EEDC: Power theft crippling electricity distribution

Enugu Electricity Distribution Company (EEDC)
Enugu Electricity Distribution Company (EEDC)

The Enugu Electricity Distribution Company PLC (EEDC) has spoken on the poor payment culture by its postpaid customers across the South East.

According to the firm, despite the steady improvement in the quality of its services, several customers were still comfortable with power theft.

The Head, Corporate Communications, EEDC, Emeka Ezeh made this revelation in Enugu, on Sunday, after the just concluded Cash Drive exercise embarked on by the company across its network.

Ezeh lamented the huge collection loss the company is grappling with while striving to improve on the quality of services, and at the same time meet up with its regulatory obligations to the Market Operator and other players within the electricity value chain.

“The fact that customers are so comfortable consuming our supply and not paying remains a matter of concern to us as an enterprise, as this attitude negatively impacts on our overall performance. This situation informed the need for us to embark on the Cash Drive exercise, to enable us to meet with these customers one-on-one to know why they are not paying their bills,” he said.

Ezeh emphasized that cash was key in running the operations of the company, as it enabled it to attend to the barrage of network challenges, as well as carry out some network expansion projects targeted at improved performance and service delivery.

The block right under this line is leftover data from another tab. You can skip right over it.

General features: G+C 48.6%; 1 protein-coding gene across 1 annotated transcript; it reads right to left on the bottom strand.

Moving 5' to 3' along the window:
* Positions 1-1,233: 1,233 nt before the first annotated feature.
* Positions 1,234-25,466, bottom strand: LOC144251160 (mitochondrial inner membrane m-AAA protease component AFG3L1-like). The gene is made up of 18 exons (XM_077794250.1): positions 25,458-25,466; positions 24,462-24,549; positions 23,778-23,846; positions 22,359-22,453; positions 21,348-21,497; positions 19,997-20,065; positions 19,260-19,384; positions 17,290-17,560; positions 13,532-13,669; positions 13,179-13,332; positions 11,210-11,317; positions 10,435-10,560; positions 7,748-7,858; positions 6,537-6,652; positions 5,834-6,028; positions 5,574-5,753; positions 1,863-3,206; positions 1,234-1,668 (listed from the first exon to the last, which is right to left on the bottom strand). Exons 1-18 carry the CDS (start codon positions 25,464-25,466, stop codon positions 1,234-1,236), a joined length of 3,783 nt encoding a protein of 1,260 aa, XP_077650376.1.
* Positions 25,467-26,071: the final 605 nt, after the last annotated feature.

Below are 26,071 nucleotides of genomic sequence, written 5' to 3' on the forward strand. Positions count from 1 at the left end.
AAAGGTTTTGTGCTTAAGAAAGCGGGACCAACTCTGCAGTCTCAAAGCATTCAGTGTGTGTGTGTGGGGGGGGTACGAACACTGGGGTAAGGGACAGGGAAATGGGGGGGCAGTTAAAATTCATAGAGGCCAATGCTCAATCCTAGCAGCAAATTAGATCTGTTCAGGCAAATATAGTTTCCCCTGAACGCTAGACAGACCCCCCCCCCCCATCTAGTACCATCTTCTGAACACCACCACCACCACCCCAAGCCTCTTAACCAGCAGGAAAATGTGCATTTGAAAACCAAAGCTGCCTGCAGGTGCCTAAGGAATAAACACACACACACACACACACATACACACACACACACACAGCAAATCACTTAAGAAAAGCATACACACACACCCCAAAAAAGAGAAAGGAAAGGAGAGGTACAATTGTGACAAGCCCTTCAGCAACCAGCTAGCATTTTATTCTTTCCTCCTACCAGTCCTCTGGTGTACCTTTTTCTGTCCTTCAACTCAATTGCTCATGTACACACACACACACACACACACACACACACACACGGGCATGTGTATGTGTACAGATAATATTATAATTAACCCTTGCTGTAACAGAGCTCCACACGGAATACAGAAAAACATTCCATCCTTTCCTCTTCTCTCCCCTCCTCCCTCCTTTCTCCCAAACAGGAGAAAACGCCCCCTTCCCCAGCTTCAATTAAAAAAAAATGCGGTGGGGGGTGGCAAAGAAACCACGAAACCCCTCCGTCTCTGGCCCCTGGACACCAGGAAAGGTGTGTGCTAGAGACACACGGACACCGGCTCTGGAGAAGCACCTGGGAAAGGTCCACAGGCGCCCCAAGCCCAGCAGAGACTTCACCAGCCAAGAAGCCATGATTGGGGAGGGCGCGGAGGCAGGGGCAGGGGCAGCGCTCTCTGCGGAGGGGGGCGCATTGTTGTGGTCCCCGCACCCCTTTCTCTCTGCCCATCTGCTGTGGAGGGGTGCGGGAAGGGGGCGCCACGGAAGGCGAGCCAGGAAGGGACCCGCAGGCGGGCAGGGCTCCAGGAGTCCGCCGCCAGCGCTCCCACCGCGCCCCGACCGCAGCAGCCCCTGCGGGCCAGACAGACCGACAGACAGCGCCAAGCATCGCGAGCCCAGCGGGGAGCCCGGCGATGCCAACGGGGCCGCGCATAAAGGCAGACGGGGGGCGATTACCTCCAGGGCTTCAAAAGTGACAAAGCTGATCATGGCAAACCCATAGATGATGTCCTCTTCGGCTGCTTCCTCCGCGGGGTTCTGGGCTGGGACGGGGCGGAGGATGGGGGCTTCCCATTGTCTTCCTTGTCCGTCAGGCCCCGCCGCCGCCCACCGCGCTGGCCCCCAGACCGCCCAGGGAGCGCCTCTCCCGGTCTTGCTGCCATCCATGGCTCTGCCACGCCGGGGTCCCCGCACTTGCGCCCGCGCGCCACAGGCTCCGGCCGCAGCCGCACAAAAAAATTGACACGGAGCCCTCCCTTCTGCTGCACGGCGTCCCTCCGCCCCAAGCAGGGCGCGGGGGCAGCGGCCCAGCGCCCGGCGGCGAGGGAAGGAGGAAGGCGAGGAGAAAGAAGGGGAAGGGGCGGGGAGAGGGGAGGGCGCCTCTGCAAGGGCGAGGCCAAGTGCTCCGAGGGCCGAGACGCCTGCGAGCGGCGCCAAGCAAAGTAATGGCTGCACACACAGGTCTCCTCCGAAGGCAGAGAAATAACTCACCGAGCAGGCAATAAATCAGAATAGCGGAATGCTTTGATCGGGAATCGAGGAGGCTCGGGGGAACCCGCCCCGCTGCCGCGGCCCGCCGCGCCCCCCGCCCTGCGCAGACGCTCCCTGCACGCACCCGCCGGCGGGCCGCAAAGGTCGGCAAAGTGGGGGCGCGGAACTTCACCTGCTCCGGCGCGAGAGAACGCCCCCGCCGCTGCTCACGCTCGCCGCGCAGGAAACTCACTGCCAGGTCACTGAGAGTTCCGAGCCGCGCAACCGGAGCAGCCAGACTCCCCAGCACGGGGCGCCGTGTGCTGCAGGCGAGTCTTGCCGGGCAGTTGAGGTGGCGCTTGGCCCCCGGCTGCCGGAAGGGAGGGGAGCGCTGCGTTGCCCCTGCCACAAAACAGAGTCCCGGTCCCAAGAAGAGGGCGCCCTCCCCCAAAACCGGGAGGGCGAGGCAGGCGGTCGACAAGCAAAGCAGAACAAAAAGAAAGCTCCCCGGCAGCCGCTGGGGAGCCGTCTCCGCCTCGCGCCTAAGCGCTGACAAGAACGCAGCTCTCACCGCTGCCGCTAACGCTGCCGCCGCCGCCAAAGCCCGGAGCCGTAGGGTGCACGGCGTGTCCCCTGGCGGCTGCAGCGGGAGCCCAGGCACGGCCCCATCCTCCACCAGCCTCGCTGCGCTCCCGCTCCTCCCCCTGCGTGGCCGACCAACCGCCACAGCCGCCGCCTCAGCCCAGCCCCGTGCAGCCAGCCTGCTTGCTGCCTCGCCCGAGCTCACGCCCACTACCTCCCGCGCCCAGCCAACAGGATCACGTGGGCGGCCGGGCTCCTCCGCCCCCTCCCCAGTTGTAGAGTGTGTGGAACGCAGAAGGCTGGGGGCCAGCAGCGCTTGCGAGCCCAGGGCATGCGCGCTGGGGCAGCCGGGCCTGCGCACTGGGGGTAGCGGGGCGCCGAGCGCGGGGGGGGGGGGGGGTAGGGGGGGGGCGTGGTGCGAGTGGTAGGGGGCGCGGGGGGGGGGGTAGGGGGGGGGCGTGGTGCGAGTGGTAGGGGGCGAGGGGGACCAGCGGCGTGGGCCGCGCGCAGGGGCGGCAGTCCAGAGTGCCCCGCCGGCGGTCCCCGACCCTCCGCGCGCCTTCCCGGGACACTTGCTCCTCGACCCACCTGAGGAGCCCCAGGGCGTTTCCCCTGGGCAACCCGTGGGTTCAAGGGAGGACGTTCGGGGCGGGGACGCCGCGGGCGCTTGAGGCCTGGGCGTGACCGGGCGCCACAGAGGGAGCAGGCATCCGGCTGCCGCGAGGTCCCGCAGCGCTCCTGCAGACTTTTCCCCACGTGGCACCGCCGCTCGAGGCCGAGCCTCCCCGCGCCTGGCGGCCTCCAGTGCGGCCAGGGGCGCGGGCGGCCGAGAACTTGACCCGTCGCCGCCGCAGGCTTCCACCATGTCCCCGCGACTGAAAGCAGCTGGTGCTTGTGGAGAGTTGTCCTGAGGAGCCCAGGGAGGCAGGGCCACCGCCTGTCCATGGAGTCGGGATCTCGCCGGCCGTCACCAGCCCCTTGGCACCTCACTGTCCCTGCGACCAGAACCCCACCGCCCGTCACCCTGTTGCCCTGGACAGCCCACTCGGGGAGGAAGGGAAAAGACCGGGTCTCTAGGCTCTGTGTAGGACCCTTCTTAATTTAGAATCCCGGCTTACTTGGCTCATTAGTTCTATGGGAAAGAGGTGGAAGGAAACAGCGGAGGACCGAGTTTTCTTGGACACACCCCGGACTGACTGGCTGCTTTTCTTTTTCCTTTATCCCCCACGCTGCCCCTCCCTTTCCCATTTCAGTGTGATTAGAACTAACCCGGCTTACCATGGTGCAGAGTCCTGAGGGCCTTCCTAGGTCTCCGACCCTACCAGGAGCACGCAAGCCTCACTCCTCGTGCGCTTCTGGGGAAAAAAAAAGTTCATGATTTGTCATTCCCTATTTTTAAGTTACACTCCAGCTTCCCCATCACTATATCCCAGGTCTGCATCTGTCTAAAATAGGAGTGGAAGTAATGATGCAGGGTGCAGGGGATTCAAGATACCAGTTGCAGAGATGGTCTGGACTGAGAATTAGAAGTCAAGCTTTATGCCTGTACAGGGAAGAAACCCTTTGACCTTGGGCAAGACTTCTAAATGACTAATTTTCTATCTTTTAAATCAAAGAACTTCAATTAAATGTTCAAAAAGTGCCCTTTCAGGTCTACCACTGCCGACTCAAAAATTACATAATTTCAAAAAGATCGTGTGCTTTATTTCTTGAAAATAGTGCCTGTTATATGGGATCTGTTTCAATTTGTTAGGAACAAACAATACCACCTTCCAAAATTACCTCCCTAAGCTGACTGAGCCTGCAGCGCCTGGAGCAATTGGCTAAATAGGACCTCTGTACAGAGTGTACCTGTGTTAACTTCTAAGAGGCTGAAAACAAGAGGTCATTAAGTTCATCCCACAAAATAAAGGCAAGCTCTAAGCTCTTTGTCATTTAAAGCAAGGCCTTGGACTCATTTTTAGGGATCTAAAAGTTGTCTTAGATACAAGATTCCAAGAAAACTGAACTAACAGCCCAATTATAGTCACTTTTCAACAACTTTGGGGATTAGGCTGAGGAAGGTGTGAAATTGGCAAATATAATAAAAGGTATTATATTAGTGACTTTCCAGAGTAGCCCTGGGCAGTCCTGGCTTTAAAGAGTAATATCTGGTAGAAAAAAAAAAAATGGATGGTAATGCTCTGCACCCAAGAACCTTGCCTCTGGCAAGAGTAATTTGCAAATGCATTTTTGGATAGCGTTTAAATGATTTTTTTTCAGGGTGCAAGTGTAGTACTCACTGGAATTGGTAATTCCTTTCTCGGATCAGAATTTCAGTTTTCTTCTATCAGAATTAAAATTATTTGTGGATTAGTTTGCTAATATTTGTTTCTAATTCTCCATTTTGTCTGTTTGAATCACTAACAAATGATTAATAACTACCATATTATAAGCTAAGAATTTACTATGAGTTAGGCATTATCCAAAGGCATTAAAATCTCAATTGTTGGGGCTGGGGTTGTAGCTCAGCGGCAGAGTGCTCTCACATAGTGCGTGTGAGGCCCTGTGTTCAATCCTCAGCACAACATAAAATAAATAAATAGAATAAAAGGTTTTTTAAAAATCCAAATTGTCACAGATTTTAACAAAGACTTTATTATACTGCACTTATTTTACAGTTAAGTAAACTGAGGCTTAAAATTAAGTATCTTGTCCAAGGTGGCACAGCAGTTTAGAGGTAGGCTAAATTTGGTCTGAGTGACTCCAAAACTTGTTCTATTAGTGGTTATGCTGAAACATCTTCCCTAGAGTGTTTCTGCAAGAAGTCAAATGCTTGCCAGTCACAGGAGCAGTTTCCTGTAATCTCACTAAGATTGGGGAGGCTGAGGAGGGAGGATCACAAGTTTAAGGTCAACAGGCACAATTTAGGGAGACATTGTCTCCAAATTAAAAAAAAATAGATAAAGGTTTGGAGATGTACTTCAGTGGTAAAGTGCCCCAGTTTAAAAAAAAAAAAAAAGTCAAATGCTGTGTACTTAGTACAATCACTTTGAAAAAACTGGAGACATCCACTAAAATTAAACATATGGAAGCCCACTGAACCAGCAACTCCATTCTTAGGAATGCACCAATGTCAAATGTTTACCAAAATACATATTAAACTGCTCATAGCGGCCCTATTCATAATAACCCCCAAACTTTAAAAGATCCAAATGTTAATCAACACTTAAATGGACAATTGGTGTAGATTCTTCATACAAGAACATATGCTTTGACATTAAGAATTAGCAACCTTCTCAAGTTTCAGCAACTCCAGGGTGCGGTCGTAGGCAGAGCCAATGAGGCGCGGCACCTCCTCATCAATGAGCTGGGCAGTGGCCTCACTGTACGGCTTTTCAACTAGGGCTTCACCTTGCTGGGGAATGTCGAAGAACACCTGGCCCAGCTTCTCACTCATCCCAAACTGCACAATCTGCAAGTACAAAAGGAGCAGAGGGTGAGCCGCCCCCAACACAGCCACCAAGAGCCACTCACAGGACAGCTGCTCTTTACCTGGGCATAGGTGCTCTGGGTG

According to the company’s spokesman, on a monthly basis, the company imports and distributes energy to its customers, but end up struggling to recover the revenue, thereby leaving the company with a rising debt profile.

“The fact remains that there has been steady and consistent improvement in the quality of services to our customers and it is expected that the impact of this improvement has to reflect in their bills at the end of the month”, Ezeh explained.

He further reiterated that if customers were not paying their bills as and when due, there was no way the EEDC could continue sustaining its operations and providing quality services.

Ezeh went on to advise customers who have issues with their electricity bills “to take advantage of the established customer redress mechanism at the Customer Service Units across our Service Centers and district Offices, to lodge their complaints.

“We are committed to serving our customers and appeal for their support in ensuring that they pay their bills promptly and avoid all forms of energy theft”.

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